Her donor was a young man who climbed a ladder, lost his footing and fell. He had been healthy and vibrant and when the doctors told his father there was no longer brain function he immediately asked if there were people who needed what his son could no longer use. He donated every viable organ in his body, along with his corneas, tissue, and bone. My new friend received his heart and when she met his family they told her their son, their brother, their friend, was an artist. She smiled and told them she was an artist too. He made hats, they said. Her eyes filled with tears as she laughed and told them they must be joking. No, no, it’s no joke, he was a hat maker. This woman who needed a heart, who years ago received her masters degree in millinery arts–hat making–received a heart from a man who also made hats. What are the chances, she asked me. I didn’t have an answer for her. Every transplant story has a turn, a moment when you think, what are the chances?

I met Derek outside the pool and we went to Whole Foods and ate a late lunch (I treated myself to a peanut butter cookie dessert) and bought provisions for later. Peanut butter, jam, bread, bananas, avocados, watermelon, granola, cereal. We both felt like zombies and when we got back to our Airbnb we collapsed in a heap on the bed. Later we would eat Thai take-out and stare at the TV for a little while before going to bed early, our bodies dictating what was needed.


On Friday morning we ate granola and cereal and headed back to the convention center to register. This time there was no line and after we checked in we watched a little bit of the ballroom dancing competition and people warming up for the table tennis events. We signed a giant wall and had our picture taken.

Can you find Melvin?
There he is!
Apparently whenever I get my photo taken with Melvin I am compelled to keep my mouth wide open. Is it better than my trademark smirk? You be the judge.

Our friends at the Chris Klug Foundation had a booth and it was nice to catch up with Lauren who we mostly talk to via email.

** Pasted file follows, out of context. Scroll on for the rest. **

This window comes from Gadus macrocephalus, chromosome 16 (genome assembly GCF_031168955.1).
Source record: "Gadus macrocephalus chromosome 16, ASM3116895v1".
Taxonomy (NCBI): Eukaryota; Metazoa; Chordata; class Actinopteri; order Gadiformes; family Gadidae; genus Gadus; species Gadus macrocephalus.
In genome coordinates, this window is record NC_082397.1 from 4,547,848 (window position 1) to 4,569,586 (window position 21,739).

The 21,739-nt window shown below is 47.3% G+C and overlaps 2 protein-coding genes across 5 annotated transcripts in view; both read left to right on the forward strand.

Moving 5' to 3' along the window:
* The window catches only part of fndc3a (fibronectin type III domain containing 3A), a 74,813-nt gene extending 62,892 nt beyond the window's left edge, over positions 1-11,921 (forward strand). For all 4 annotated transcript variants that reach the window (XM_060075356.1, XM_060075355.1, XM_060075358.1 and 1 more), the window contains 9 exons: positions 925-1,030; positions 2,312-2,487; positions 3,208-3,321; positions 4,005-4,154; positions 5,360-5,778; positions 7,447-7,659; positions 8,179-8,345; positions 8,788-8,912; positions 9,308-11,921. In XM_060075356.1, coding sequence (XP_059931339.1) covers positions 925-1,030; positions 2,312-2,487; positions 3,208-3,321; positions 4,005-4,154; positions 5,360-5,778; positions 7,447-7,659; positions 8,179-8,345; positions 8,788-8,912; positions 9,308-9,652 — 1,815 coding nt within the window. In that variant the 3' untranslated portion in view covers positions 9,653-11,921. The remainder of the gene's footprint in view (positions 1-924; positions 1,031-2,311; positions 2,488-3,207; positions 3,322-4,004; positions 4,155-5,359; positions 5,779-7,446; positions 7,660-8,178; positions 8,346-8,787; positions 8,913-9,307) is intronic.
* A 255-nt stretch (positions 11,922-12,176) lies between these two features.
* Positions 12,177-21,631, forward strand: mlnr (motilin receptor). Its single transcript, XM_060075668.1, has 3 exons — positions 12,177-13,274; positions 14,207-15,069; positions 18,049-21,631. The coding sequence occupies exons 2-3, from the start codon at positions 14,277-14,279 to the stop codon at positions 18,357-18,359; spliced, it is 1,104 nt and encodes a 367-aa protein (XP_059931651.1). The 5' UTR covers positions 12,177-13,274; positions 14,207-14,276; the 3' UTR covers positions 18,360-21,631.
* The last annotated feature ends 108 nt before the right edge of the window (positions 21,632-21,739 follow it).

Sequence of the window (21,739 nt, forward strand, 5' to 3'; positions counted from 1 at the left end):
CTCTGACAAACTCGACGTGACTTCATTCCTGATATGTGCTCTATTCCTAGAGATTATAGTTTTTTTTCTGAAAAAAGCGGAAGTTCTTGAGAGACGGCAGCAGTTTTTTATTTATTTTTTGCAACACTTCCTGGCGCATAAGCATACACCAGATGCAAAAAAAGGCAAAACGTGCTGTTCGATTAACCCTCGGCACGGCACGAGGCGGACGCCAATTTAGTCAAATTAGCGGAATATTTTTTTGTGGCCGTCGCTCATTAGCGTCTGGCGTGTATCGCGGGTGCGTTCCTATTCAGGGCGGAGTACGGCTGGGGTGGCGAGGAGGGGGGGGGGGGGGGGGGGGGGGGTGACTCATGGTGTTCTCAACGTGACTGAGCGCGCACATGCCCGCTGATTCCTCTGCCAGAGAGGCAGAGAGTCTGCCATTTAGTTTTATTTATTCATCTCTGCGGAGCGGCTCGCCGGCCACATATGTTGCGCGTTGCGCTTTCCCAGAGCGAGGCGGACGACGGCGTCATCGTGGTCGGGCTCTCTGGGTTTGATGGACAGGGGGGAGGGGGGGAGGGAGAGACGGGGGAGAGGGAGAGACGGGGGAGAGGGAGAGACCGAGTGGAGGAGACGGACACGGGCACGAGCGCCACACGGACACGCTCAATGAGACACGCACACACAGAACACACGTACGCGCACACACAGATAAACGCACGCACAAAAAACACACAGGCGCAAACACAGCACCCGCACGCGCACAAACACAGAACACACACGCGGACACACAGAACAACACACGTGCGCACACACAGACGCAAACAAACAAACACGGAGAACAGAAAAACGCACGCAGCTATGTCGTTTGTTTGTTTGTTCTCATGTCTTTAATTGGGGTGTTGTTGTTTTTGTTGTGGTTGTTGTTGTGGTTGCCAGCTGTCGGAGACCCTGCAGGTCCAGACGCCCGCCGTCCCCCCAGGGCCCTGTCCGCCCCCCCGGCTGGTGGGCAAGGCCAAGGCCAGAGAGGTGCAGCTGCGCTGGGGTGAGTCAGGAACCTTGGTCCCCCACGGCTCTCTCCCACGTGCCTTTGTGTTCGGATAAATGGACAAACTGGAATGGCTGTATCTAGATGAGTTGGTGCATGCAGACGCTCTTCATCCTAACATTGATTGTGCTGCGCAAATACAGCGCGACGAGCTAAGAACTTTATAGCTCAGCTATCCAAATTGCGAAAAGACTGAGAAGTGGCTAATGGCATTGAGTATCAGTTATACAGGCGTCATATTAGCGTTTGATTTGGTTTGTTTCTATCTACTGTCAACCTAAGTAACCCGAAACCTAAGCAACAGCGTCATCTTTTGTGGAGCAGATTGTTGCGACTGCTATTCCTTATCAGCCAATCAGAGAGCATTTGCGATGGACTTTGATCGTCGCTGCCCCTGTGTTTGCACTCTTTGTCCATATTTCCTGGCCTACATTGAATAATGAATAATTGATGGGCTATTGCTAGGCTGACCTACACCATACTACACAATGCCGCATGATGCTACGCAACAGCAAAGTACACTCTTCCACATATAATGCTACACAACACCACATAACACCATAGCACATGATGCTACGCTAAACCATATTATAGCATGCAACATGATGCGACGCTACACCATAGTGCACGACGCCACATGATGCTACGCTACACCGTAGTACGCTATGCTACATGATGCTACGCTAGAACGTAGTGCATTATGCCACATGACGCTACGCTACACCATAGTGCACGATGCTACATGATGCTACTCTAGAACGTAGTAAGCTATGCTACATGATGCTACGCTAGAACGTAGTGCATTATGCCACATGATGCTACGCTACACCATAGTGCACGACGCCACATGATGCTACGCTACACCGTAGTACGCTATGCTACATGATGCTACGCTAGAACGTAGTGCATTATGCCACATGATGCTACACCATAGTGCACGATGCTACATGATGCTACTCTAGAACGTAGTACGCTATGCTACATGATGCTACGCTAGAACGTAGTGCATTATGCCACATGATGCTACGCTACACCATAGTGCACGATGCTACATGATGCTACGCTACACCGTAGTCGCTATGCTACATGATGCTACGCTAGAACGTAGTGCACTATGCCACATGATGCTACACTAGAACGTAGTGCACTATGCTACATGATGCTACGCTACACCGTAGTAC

After lunch and another quick nap for Derek, we met up with Team New England for a social and photo op before heading to the opening ceremonies.

This is the one opportunity to meet all of our team mates on Team New England, everyone is pretty spread out once the games are underway. We met two first time Transplant Game team members: Sheree, who received a liver transplant after being diagnosed with PSC, and Tom, a double lung recipient who is now on dialysis and needs a kidney transplant due to the immunosuppressants he’s been taking. Both are inspiring team members and I was very happy to meet them!

Our shirts are so shiny!

The opening ceremonies are great, but also way too long and I spent too much time strategizing how they could have been better. (Having a bunch of transplant recipients sit in the sun for over an hour while they wait to be introduced is not a great plan. Maybe if you’re running over time skip the 10 minute speech from a drug company representative? Maybe?) But there were amazing parts as well. The super enthusiastic marching band who laid down their instruments in order to cheer and dance as each team was introduced.


The prolonged standing ovation as 400 donor family members filed into the stadium was overwhelming. Many held large signs and photographs of their loved ones smiling out at all of us, while a stadium filled with thousands of organ and tissue recipients and living donors clapped and sobbed, so grateful for the gifts these families have given.

A Utah based band, The Moth and the Flame, performed before the cauldron was lit. One of their band members gave a kidney to a music industry friend and both were honored in a video tribute before the set began.

As much as we loved hearing them sing, we were exhausted and left early to try and prep for our big Saturday. Part 2 of the recap is coming your way tomorrow!

Reunited with our Pacific Northwest Pals!
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Melvin gets so close to meeting the Salt Lake Bee
Happy to be in relative shade.
Great clouds throughout the ceremony.